Thank you for giving us this opportunity to address the Council.
The Order of Malta has been committed to the care of the sick and poor for over 900 years. Today it operates over two thousand projects in over 120 countries around the world caring for and upholding the human dignity of those in need through medical, social and humanitarian works. The humanitarian assistance provided by the Order, including through its relief arm, Malteser International, is focused on the most marginalized and vulnerable persons around the globe irrespective of religion, ethnicity or nationality. The Order’s work truly echoes the 2030 Agenda for Sustainable Development to “leave no-one behind”, and is continually evolving to respond to the specific humanitarian challenges of our time, which all too often are either caused or exacerbated by poverty.
As reported last year, the Order continues to devote a large part of its efforts to assisting refugees, migrants and internally displaced persons across the world, especially in the Middle East and across Africa, by offering first aid and emergency assistance, and providing long-term development projects in countries of origin, transit and/or arrival. Refugees fleeing Syria are met at the Malteser field hospital in Kilis on the Turkish border. Rescue teams in the Southern Mediterranean are the first to reach refugees and migrants traveling by boat. Asylum seekers on the European mainland receive medical care, legal assistance and take part in programmes organized by the Order to help them integrate with the local population.
Children in South Sudan are provided with school meals. Sanitation and water supplies in the Democratic Republic of the Congo, Kenya and Uganda have been improved through the Order’s interventions. These are just a handful of the recent activities that aim to tackle the humanitarian consequences of the current refugee emergency.
The preparatory session ahead of the Global Compact on Migration that took place in May was extremely encouraging as the international community sought to share strategies to recognise and harness the benefits of migration whilst addressing the negative drivers of it, especially climate change and natural and man-made crises, through poverty eradication and sustainable development. The Order welcomes the call for a change in the narrative of migration from discrimination and xenophobia to a recognition of the intrinsic human dignity, human rights and value of every refugee and migrant.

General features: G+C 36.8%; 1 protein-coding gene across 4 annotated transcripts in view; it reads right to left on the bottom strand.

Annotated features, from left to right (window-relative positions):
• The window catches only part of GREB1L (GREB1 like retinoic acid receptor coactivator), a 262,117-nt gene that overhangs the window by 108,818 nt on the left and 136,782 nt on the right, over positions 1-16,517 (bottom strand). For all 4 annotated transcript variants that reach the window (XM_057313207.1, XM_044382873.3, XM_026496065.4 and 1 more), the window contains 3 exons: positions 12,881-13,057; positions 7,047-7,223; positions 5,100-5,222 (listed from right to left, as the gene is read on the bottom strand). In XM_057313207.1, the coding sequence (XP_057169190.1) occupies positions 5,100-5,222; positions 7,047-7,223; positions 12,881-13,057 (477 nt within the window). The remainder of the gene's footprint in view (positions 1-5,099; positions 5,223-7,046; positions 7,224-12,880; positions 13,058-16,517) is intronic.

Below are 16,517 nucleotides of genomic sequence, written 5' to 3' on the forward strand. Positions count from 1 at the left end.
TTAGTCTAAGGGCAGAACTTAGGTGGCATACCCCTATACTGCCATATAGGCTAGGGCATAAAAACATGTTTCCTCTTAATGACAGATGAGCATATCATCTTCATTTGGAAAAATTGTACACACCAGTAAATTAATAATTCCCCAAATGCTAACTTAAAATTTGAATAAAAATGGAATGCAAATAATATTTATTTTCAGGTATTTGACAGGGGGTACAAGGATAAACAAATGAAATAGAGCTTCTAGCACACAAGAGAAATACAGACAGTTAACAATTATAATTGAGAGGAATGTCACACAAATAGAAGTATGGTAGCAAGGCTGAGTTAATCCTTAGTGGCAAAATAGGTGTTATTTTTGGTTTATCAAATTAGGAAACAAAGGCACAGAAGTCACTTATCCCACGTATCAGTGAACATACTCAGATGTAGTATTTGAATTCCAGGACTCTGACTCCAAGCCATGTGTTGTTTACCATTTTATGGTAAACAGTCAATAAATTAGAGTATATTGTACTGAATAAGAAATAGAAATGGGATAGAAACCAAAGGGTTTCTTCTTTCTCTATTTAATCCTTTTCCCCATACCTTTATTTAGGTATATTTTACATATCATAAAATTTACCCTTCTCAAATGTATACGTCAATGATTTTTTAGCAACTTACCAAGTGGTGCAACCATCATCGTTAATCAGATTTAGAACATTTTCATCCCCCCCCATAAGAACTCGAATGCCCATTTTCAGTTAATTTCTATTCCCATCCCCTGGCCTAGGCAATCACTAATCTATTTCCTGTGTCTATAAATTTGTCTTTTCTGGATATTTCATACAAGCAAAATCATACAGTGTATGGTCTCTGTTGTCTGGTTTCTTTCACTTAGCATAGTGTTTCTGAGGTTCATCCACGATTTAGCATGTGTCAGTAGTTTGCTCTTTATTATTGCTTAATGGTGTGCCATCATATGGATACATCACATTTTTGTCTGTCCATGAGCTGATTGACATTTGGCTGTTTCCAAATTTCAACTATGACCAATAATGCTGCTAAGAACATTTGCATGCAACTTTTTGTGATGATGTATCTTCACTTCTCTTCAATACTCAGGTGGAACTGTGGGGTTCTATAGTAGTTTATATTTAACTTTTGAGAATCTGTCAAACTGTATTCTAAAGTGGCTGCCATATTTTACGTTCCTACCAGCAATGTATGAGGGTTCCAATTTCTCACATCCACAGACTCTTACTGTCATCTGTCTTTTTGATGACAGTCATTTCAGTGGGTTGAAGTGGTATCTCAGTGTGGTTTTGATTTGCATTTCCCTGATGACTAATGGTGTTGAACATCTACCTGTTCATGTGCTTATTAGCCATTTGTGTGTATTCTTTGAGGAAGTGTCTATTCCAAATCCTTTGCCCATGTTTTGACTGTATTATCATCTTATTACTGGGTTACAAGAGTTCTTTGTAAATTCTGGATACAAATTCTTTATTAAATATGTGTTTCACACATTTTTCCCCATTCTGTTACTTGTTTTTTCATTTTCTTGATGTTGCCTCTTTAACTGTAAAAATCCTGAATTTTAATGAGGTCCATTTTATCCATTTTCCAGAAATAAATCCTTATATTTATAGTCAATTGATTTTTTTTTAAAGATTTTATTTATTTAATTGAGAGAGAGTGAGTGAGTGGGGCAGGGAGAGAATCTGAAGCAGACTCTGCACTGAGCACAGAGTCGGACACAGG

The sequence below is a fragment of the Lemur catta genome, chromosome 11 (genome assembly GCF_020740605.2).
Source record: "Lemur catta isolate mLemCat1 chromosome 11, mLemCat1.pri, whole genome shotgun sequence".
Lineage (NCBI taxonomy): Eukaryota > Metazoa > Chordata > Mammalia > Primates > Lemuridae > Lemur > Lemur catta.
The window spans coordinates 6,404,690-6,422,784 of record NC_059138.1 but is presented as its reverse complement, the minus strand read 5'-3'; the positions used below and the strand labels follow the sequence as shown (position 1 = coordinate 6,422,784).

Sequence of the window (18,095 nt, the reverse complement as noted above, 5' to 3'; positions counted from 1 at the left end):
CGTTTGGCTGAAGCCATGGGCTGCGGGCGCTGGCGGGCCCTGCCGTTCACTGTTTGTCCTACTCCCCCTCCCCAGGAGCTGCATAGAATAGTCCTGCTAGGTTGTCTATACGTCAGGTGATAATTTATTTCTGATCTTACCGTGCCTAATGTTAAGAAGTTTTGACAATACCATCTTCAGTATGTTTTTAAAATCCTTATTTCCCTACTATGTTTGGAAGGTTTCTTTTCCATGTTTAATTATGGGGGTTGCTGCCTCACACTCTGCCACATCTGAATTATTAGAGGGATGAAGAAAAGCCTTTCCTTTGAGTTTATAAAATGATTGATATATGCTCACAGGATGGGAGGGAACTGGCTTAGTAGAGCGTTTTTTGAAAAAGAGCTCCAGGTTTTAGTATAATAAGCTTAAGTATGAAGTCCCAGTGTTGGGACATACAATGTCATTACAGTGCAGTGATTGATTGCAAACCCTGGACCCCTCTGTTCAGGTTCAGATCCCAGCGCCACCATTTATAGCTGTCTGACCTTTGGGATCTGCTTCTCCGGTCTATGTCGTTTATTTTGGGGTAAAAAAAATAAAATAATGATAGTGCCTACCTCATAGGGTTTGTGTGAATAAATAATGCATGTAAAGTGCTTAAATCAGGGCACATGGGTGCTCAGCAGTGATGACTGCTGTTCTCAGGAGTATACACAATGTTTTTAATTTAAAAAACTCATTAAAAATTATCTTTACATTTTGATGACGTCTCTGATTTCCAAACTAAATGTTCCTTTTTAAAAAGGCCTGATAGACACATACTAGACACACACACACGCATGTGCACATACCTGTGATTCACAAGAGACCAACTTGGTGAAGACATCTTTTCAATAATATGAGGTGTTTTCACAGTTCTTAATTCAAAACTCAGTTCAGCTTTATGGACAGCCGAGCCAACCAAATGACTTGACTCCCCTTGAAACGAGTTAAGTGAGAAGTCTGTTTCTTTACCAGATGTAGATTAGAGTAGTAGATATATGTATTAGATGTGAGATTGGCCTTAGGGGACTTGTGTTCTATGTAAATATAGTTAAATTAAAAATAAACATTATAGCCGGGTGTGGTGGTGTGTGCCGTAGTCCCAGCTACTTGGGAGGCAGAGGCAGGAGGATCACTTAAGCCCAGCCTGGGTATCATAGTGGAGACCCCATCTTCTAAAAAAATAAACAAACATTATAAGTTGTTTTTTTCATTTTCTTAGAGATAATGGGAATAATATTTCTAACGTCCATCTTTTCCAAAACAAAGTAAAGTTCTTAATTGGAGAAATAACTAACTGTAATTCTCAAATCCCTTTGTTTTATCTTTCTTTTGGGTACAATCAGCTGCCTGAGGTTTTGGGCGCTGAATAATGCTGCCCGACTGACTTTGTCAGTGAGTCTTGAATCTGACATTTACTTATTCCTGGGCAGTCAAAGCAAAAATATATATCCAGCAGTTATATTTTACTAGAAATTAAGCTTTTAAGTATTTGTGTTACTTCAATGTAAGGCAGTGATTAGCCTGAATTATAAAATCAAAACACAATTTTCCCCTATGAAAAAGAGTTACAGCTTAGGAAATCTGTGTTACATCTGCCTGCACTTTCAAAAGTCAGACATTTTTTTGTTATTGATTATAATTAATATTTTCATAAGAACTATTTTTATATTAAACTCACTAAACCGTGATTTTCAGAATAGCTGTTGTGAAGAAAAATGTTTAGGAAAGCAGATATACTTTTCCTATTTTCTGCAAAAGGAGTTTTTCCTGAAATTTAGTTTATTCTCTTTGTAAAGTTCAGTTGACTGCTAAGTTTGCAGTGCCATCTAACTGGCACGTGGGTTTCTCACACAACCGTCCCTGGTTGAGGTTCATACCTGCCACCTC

Another subject presently being considered at the U.N., the increase in human trafficking, especially sex trafficking as it relates to women and girls, and its correlation with the flows of migration is of great concern to the Order. As our Foreign Minister said a few weeks ago at a Global Conference Forum on Migration and Development in Berlin, “the Order of Malta, besides saving lives at sea in the Mediterranean, on board of Italian Coast Guard ships, and assisting hundreds of thousands of migrants in Europe, considers human trafficking a growing priority and intends to strengthen its commitments to tackle this phenomenon, at a diplomatic as well as an operational level.” In light of this, the Order welcomes the forthcoming special meeting in September on the implementation of the Global Plan of Action to combat trafficking of persons and is following closely the formulation of a political declaration on the subject.
In conclusion, the Sovereign Order of Malta will continue this year, as it has for the last nine centuries, to help in the care of the poor and the sick in this boundless geography of need. It looks forward to collaboration with other international and local actors to effectively achieve the goal of long-term development and a global society that fully respects human dignity and the pursuit of the universal common good, in freedom, justice and solidarity.
Thank you, Mr. President.